Chad has been a South Dakota Law Enforcement Officer for 23 years. Currently, Chad is a Supervisory Special Agent with the South Dakota Division of Criminal Investigation, Technical Service Unit. Prior to that Chad served in the United States Marine Corps.
In 1999, Chad joined the Codington County Search and Rescue where he began his volunteer service as rescue diver. In 2002 Chad then implemented a K-9 Unit and had gotten his first Bloodhound at 11 months old, Amos. Soon after the South Dakota Division of Criminal Investigation brought Amos and bloodhound program on-board. The K-9 Unit at its peak, under the supervision of Chad had four Bloodhound handlers and two air-scent handlers and a cadaver handler. In 2002, Chad attended a T.A.S.K K-9 seminar in Texas, where he first met Kevin Kocher. This being one of his first seminars, he had gotten a taste of Kevin’s “passion” and ability to teach the art of running a hound. Kevin also provided him a paperback copy of “Read Any trailing and Tracking Dog”. At that seminar, Chad recalls, “I was sitting at a table listening to Kevin Kocher, Glenn Rim by, Jerry Yelk and Al Nelson talking “hounds” thinking there is over 100 years of experiences sitting in front of me, which I will never forget”. Over the years Chad has ran 100+ case trails to include homicides, robberies, burglaries, and stolen vehicles along with missing and abducted persons. Chad implemented an Abduction Prevention Class, where he and his hound traveled to schools talking about the importance of abduction prevention and how to protect yourself as a child in the unspeakable event, they become a victim. Chad was part of the CART (Child Abduction Response Team) and was the only K9-team certified in the State of South Dakota. Chad also had gotten the State of South Dakota to recognizes INBTI-Kocher Method as their certification standard for scent discriminatory man-trailing. Chad has received accolades for Mayors, Chiefs of Police, Sheriffs and the Office of the Attorney General, along with those accolades he has received the most important ones, are from the families of missing persons and thankful people of the community he served.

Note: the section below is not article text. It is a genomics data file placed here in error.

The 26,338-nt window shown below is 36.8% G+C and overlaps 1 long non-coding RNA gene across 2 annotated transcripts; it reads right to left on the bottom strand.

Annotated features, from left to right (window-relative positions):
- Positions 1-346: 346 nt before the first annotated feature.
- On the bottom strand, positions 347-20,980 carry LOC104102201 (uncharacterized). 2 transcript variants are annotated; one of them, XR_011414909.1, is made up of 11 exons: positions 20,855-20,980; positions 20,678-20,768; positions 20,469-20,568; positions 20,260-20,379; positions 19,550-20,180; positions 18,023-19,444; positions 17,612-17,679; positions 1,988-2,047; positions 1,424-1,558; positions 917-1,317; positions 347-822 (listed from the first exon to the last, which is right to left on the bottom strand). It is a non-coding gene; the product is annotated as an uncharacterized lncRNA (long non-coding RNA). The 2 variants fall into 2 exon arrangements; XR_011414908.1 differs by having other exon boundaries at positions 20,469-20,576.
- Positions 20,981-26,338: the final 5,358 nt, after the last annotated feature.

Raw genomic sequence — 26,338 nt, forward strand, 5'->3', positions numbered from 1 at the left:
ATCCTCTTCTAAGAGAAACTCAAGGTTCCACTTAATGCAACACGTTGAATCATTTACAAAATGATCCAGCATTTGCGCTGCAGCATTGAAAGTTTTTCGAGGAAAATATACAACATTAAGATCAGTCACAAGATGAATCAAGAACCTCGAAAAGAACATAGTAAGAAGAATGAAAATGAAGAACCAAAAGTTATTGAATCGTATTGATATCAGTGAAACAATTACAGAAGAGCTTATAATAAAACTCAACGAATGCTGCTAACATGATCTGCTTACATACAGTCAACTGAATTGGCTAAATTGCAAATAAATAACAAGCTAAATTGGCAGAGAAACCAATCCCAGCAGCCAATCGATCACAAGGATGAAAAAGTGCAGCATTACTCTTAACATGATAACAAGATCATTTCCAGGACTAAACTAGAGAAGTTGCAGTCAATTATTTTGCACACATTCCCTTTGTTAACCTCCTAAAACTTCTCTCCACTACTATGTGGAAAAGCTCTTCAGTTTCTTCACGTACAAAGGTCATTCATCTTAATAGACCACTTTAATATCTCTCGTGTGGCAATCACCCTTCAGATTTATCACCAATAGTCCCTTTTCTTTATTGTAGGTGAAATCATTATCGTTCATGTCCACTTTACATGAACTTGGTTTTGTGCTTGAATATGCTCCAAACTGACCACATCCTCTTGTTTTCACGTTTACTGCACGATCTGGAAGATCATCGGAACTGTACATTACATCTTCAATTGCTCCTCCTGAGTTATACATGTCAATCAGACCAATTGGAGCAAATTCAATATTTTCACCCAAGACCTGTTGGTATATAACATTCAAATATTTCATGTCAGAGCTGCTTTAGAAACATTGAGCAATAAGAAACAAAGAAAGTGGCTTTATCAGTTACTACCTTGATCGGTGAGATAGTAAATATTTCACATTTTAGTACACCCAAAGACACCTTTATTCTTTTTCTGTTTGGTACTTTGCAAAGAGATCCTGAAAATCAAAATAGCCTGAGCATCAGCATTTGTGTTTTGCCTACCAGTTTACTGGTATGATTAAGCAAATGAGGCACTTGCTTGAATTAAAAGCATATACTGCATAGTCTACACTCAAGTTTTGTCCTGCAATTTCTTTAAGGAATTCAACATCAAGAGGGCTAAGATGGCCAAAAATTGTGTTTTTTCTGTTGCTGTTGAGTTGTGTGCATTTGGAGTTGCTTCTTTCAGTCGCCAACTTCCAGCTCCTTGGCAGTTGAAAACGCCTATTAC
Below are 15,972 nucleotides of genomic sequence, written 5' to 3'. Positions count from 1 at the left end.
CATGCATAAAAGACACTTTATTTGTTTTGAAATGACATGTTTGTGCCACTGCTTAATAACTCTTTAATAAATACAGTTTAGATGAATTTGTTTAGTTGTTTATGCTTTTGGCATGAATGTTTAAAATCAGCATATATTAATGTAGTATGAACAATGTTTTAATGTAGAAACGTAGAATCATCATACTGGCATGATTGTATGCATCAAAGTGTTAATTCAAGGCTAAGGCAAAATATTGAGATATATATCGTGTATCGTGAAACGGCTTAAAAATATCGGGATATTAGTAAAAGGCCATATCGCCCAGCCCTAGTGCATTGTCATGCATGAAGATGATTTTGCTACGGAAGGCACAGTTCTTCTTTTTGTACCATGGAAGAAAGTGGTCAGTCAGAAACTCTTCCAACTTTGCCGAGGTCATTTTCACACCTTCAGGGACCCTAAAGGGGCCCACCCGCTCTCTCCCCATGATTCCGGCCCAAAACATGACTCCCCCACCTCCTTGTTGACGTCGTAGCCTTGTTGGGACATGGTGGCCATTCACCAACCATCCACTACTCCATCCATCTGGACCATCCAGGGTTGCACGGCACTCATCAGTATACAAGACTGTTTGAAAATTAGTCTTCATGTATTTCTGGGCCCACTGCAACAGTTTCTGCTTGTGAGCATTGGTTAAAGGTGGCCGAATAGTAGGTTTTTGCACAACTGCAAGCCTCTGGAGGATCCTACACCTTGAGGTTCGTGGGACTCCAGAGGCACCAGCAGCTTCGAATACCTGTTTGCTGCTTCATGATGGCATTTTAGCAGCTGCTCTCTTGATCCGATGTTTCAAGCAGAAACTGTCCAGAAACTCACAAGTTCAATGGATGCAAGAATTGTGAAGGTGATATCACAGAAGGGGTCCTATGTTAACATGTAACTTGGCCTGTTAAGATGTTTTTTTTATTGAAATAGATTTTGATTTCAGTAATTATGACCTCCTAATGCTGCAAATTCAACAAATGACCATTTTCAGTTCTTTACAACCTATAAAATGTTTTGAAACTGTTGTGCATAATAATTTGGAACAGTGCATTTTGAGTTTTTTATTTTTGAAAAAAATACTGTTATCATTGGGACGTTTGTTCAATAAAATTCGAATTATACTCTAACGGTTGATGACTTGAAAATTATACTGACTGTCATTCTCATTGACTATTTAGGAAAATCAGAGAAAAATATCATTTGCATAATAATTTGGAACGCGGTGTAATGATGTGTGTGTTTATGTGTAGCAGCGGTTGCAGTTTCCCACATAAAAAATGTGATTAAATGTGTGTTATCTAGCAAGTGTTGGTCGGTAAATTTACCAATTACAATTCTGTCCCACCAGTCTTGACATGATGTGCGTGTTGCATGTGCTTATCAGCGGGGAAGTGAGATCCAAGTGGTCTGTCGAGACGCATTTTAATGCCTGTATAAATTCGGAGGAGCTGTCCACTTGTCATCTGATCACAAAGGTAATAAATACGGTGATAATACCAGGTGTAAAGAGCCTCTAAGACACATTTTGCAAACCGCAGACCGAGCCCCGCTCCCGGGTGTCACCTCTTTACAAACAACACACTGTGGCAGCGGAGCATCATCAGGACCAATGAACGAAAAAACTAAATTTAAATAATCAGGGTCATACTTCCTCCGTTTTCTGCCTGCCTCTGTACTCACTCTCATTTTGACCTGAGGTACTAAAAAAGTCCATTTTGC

I have always lived by the mantra that, “the dog is smarter than the handler”, once I “trusted my dog” lived by method, trained and trained some more did the success as a K9 team come. It’s not enough to go out and “run your dog” our dogs react to us. If you don’t have intensity and you don’t train INTENSITIES your dog will not have intensity. Train for every scenario that you may have to deal with, use the components to make training successful. If your struggling with understanding your dog go back to the foundation, INTENSITIES. Always remember were learning what our dog is telling us, were not trying to tell the dog what to do. Scent discriminatory man-trailing is natural for a dog, were just along for the ride.